It is useless to look towards the Mediterranean when we want to talk about the migratory issue. It’s already too late. It is by acting directly on the causes of migration that the inhuman situations found in Libya and elsewhere will cease. Let’s start by offering a professional future to our fellow citizens and by creating the conditions for inclusive and sustainable growth.

Reform of tax systems one of the best ways to finance development

In early December, the European Union (EU) published  a list of 17 countries now considered tax havens. Among this list, only two African countries were pinned by Brussels: Tunisia and Namibia. Another list, the “gray” one, should be published soon with the countries that have made commitments to be followed, on which, it is said,  Morocco and Cape Verde should appear.

My idea is obviously not to name and shame this or this country, especially as this list compiled by the European authorities is subjective and is sometimes based on more than questionable criteria. It should also be noted that not one single European country appears on the list, considering that they are supposed to apply European law in the fight against fraud…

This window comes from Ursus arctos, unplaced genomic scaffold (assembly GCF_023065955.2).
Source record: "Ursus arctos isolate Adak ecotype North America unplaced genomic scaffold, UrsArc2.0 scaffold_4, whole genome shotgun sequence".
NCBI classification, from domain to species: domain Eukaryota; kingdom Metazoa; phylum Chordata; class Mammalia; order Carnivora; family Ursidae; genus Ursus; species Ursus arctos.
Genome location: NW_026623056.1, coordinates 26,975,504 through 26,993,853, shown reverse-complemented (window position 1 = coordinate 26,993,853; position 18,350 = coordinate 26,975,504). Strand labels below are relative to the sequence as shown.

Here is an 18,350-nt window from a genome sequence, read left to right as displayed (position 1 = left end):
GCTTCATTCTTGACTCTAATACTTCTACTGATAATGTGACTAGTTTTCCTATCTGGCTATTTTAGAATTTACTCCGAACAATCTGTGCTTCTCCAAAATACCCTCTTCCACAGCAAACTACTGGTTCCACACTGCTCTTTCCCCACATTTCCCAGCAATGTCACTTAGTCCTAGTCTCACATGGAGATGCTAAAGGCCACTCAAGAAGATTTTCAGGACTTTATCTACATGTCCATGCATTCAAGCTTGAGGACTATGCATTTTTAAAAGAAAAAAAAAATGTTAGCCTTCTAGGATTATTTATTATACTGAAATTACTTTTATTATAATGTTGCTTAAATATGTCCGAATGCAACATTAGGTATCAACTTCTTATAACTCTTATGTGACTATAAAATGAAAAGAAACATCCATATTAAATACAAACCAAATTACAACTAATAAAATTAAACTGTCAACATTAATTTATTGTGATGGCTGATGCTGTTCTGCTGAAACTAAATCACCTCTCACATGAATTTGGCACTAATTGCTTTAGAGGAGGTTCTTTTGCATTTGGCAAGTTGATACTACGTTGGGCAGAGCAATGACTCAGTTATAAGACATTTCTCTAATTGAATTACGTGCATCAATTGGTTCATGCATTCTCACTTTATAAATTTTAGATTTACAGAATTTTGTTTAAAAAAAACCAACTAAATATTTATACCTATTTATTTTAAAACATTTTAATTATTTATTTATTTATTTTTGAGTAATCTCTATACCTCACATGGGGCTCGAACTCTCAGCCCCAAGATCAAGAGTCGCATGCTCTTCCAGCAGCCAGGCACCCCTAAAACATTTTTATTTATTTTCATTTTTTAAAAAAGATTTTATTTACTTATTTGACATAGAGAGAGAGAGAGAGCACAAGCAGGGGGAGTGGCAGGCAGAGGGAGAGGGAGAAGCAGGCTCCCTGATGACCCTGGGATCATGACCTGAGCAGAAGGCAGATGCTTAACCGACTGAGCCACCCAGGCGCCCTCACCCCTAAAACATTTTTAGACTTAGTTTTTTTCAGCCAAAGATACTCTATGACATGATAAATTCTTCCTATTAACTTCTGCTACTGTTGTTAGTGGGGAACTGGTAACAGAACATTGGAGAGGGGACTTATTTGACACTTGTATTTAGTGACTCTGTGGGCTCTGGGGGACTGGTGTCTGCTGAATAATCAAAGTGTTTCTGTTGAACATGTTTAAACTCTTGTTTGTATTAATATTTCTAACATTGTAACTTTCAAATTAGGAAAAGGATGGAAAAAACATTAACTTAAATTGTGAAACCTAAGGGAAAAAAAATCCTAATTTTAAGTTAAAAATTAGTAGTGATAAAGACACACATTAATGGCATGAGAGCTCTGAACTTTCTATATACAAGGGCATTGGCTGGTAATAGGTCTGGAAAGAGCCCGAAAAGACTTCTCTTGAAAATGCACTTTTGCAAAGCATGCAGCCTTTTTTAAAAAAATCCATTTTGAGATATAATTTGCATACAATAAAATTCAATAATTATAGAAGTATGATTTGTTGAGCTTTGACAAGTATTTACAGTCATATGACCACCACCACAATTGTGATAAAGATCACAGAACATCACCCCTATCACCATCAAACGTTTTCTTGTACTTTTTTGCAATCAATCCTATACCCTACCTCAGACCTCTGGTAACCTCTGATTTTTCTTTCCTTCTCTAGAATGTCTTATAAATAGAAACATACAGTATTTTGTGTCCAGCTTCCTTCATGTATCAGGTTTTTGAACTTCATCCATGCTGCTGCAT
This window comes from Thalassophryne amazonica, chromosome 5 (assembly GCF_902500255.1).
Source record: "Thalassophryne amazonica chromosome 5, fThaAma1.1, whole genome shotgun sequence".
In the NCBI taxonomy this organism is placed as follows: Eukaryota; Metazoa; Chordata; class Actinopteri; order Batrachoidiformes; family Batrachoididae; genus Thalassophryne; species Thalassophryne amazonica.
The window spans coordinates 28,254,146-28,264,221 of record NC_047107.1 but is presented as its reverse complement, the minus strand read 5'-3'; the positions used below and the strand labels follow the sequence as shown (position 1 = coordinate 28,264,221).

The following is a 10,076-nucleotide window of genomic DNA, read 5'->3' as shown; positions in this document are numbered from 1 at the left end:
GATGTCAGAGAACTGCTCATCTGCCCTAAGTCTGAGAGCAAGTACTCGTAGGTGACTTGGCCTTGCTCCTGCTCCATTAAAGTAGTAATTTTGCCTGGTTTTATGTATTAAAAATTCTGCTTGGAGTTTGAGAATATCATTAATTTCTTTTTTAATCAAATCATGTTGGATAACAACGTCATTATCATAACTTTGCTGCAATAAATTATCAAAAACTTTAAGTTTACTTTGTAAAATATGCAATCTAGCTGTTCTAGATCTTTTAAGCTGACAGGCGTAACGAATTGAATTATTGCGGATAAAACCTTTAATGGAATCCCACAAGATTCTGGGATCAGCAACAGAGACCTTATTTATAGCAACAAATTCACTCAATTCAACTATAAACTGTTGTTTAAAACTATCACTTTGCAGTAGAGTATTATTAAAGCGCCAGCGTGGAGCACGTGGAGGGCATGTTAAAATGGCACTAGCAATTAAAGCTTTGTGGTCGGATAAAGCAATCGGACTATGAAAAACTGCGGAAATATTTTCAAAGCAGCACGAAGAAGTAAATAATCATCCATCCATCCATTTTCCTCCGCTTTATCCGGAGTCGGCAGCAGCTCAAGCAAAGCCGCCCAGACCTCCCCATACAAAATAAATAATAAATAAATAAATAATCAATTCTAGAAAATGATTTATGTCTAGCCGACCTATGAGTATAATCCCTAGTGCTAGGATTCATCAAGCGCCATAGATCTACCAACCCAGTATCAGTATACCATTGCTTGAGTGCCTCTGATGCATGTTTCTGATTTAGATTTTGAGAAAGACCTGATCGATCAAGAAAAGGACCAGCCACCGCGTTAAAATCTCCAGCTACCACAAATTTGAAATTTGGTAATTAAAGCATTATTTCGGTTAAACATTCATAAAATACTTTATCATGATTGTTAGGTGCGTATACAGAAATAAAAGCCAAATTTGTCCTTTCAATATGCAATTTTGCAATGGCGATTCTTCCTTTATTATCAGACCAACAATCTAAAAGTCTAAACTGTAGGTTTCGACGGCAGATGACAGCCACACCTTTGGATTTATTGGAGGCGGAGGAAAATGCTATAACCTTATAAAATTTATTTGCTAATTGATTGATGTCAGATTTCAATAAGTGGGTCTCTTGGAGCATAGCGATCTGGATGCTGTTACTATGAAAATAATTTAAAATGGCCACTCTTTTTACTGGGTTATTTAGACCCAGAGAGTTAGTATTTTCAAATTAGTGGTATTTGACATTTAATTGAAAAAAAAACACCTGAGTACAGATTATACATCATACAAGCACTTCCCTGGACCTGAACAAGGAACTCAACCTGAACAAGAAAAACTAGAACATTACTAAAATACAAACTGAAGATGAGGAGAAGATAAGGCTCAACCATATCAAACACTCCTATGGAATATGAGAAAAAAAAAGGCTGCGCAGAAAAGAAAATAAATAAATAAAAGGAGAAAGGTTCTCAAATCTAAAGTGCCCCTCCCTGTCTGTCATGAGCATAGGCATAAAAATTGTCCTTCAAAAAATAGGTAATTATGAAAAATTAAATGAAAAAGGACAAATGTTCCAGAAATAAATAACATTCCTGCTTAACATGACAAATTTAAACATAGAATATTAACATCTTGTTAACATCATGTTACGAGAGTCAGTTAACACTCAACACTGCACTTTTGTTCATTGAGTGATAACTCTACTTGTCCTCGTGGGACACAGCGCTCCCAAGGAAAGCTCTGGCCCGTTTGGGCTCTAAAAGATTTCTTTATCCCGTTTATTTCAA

But I would like to draw attention to the fiscal issue African states are facing and to the scourge of tax evasion. While Africa is still too often perceived (for all the reasons we know), as a continent dependent on official development assistance, our continent has potential resources that it actually lets evaporate each year. This problem goes well beyond the African continent. For instance, the OECD has made the issue of transfer pricing a priority in recent years.